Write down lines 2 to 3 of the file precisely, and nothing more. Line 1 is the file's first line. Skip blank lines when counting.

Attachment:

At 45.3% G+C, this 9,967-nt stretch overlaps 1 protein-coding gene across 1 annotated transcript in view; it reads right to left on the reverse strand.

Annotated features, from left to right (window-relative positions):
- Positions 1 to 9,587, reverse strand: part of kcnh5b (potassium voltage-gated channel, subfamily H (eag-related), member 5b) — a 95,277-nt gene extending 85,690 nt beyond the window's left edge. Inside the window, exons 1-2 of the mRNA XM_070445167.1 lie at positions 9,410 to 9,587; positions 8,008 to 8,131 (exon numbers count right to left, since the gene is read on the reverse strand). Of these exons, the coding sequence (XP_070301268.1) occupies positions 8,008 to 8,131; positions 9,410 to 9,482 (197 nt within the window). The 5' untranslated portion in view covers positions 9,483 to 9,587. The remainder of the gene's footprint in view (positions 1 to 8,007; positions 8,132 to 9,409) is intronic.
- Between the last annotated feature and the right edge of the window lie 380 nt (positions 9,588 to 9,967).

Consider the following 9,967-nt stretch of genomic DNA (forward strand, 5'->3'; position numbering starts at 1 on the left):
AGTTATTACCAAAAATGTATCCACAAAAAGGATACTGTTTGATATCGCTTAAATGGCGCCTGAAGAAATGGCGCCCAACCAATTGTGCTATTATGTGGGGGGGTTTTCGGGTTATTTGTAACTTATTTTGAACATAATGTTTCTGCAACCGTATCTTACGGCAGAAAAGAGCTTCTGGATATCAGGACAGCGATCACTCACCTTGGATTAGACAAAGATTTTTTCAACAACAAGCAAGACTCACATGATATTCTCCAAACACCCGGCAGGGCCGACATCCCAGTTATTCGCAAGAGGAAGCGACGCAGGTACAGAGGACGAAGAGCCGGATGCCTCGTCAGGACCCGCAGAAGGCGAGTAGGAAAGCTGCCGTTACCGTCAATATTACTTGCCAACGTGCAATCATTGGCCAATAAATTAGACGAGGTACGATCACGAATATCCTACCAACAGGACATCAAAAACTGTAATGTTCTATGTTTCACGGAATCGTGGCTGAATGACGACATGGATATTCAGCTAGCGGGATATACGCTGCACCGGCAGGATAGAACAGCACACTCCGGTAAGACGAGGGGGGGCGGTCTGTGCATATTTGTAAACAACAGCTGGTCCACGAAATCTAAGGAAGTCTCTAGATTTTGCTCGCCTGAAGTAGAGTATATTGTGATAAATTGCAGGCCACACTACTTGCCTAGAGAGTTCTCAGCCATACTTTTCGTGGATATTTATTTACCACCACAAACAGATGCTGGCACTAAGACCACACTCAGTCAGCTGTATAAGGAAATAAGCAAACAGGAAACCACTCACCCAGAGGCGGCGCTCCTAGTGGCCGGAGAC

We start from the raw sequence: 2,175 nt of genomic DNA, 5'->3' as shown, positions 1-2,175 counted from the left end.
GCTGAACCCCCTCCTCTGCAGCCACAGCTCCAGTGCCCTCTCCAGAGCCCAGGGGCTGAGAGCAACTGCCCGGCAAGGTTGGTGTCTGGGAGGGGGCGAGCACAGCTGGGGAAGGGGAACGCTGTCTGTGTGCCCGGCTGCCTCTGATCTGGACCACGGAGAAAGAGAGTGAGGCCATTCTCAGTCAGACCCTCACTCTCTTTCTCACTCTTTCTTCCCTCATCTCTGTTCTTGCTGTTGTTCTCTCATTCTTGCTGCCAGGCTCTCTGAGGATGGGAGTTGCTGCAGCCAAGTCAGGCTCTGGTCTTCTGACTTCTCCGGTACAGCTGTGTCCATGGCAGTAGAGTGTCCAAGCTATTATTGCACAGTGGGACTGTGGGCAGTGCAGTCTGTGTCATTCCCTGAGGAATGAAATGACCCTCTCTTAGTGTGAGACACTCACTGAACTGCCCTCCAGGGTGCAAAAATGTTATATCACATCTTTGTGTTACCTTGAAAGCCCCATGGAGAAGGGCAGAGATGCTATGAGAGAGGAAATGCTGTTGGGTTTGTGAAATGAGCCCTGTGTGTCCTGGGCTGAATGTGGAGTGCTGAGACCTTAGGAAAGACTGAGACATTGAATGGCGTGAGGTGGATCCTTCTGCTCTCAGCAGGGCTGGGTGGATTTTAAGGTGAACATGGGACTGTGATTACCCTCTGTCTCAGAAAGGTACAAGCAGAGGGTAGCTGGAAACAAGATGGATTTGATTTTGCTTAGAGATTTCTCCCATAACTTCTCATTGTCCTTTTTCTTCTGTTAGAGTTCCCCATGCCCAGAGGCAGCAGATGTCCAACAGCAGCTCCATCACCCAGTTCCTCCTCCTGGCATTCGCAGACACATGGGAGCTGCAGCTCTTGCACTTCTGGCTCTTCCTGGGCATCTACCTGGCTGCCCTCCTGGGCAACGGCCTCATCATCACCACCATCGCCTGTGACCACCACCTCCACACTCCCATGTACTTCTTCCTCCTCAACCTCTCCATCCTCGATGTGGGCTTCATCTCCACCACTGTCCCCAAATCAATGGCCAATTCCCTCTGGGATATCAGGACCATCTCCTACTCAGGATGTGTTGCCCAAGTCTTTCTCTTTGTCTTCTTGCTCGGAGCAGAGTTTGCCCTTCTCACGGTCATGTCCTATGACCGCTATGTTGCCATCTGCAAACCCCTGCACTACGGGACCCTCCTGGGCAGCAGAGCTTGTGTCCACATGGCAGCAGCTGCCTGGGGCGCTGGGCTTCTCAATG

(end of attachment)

Annotated features, from left to right (window-relative positions):
- Positions 1 to 9,587, reverse strand: part of kcnh5b (potassium voltage-gated channel, subfamily H (eag-related), member 5b) — a 95,277-nt gene extending 85,690 nt beyond the window's left edge. Inside the window, exons 1-2 of the mRNA XM_070445167.1 lie at positions 9,410 to 9,587; positions 8,008 to 8,131 (exon numbers count right to left, since the gene is read on the reverse strand). Of these exons, the coding sequence (XP_070301268.1) occupies positions 8,008 to 8,131; positions 9,410 to 9,482 (197 nt within the window). The 5' untranslated portion in view covers positions 9,483 to 9,587. The remainder of the gene's footprint in view (positions 1 to 8,007; positions 8,132 to 9,409) is intronic.